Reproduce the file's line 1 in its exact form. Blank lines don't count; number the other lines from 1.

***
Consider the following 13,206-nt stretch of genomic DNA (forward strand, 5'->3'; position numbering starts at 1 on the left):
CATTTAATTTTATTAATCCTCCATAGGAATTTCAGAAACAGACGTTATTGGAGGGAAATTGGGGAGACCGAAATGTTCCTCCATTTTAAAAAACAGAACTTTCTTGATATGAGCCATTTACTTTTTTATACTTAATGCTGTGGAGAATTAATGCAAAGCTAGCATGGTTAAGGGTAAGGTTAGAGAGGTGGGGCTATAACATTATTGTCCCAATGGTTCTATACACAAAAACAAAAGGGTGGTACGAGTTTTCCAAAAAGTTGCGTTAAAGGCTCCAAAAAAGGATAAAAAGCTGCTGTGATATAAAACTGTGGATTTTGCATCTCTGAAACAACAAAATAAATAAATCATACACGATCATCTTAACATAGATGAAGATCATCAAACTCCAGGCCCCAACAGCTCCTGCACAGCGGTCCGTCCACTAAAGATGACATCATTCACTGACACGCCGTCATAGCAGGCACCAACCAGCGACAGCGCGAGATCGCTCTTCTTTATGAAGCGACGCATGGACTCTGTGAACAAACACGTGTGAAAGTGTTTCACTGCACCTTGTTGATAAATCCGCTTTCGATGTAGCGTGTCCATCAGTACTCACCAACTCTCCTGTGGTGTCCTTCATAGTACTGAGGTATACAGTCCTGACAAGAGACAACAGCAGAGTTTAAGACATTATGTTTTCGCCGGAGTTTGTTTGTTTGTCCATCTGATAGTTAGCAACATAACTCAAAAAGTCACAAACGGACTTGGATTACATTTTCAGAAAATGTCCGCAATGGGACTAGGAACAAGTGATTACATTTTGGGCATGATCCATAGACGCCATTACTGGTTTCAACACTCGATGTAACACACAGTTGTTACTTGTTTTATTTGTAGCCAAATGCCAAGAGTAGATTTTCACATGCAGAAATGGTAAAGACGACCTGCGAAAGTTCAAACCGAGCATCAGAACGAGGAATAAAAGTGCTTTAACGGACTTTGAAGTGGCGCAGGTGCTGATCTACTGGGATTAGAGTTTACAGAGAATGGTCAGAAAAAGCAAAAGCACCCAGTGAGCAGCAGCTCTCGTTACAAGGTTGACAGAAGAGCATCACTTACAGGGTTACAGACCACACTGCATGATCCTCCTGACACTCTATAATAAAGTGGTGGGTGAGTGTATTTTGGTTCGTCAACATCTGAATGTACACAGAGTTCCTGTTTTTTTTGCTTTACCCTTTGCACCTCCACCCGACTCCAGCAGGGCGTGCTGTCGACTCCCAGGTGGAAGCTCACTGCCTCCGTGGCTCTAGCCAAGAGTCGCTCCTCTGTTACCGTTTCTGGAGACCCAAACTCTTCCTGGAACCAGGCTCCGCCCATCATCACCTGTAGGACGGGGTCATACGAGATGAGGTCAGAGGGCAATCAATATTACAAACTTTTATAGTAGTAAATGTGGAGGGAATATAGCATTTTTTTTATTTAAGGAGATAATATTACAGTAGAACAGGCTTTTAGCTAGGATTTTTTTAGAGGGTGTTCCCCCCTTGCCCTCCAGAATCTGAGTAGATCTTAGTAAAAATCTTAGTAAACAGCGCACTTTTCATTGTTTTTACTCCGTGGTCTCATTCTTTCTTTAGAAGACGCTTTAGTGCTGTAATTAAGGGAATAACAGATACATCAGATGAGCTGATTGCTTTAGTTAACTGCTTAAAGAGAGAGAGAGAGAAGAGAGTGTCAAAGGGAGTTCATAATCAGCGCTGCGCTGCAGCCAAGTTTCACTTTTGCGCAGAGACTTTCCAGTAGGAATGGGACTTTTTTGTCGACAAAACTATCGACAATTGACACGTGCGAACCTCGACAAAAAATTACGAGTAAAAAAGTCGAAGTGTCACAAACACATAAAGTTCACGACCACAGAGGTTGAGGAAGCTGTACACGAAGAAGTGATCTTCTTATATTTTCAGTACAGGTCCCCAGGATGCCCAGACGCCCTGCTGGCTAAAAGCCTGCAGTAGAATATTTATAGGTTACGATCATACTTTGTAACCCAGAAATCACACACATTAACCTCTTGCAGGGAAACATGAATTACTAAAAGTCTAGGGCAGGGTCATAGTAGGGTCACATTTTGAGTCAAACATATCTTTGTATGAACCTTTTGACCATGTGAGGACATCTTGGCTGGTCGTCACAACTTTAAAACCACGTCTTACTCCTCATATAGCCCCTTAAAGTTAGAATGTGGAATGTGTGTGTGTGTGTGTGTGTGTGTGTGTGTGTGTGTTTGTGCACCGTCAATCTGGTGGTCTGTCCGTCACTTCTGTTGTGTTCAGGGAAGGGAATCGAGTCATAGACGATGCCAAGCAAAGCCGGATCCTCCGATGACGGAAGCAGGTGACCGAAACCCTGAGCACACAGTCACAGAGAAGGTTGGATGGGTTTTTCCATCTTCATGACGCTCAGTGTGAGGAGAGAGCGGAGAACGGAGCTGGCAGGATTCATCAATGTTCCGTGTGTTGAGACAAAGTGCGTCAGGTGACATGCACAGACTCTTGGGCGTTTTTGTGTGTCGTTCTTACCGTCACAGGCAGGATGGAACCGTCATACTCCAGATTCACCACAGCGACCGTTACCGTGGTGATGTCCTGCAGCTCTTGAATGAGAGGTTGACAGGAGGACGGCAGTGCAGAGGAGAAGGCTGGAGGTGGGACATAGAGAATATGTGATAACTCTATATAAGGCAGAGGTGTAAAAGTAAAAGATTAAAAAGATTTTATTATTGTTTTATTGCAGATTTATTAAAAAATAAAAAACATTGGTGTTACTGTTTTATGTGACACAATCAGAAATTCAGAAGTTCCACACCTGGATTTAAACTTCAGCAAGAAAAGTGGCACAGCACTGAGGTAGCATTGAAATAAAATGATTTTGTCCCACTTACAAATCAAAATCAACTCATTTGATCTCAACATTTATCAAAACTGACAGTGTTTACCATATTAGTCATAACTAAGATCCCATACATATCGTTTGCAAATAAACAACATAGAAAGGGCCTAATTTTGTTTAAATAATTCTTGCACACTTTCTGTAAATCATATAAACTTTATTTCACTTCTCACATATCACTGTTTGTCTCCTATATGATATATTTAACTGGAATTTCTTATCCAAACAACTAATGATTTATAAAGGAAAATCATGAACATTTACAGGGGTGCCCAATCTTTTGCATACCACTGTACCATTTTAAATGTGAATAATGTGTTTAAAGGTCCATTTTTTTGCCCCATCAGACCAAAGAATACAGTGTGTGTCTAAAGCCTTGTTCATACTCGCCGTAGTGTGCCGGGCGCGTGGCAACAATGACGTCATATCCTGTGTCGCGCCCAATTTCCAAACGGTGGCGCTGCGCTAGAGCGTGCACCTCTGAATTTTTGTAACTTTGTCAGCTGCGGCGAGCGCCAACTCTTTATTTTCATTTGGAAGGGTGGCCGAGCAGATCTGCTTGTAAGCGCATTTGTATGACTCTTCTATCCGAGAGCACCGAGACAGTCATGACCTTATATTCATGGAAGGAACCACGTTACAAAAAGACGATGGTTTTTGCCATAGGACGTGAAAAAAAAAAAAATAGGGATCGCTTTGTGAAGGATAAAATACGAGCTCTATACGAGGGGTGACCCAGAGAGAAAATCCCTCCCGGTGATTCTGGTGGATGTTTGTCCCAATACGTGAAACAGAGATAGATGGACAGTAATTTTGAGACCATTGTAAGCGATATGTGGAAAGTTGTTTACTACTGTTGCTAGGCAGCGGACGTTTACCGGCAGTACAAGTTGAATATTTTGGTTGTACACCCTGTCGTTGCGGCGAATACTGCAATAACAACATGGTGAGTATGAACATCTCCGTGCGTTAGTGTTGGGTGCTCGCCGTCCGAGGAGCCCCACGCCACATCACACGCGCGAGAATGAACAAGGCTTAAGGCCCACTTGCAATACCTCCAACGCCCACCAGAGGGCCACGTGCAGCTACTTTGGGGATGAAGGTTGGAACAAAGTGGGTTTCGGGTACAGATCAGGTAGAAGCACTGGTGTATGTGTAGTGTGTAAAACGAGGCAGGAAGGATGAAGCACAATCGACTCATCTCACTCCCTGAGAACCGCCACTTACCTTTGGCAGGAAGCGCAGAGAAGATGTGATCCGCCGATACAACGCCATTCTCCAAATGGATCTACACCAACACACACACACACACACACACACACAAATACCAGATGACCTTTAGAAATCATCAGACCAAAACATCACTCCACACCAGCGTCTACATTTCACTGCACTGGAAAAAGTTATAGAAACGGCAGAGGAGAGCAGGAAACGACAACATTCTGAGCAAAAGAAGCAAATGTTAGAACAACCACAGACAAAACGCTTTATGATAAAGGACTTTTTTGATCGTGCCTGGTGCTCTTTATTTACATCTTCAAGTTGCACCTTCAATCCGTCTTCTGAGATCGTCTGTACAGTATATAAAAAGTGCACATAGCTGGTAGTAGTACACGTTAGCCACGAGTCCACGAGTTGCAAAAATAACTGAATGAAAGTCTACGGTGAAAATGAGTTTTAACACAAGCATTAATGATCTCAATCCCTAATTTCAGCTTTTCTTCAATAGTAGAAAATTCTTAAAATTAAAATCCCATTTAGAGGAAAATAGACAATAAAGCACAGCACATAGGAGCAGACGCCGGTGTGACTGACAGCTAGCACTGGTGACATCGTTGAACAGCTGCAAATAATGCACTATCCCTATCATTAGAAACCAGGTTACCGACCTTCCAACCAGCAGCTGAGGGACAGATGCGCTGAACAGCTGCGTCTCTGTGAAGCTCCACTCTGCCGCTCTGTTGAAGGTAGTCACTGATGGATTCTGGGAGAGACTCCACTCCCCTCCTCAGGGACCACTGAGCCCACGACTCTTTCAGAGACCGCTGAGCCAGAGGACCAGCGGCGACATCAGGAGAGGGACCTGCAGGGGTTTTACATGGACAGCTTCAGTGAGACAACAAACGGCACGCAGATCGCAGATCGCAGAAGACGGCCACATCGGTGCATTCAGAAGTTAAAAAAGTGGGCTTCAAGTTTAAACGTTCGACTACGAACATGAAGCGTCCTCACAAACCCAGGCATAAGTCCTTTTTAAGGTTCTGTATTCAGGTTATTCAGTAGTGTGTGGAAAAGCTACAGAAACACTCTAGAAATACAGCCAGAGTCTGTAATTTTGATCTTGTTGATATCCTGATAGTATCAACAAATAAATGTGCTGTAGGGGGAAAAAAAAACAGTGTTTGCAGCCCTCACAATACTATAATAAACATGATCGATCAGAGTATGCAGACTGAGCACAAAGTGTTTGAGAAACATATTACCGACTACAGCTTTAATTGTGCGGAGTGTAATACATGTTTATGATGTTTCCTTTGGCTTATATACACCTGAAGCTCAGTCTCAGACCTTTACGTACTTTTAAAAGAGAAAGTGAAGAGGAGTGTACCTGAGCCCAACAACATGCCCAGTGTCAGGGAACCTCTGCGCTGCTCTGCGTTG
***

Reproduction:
Consider the following 13,206-nt stretch of genomic DNA (forward strand, 5'->3'; position numbering starts at 1 on the left):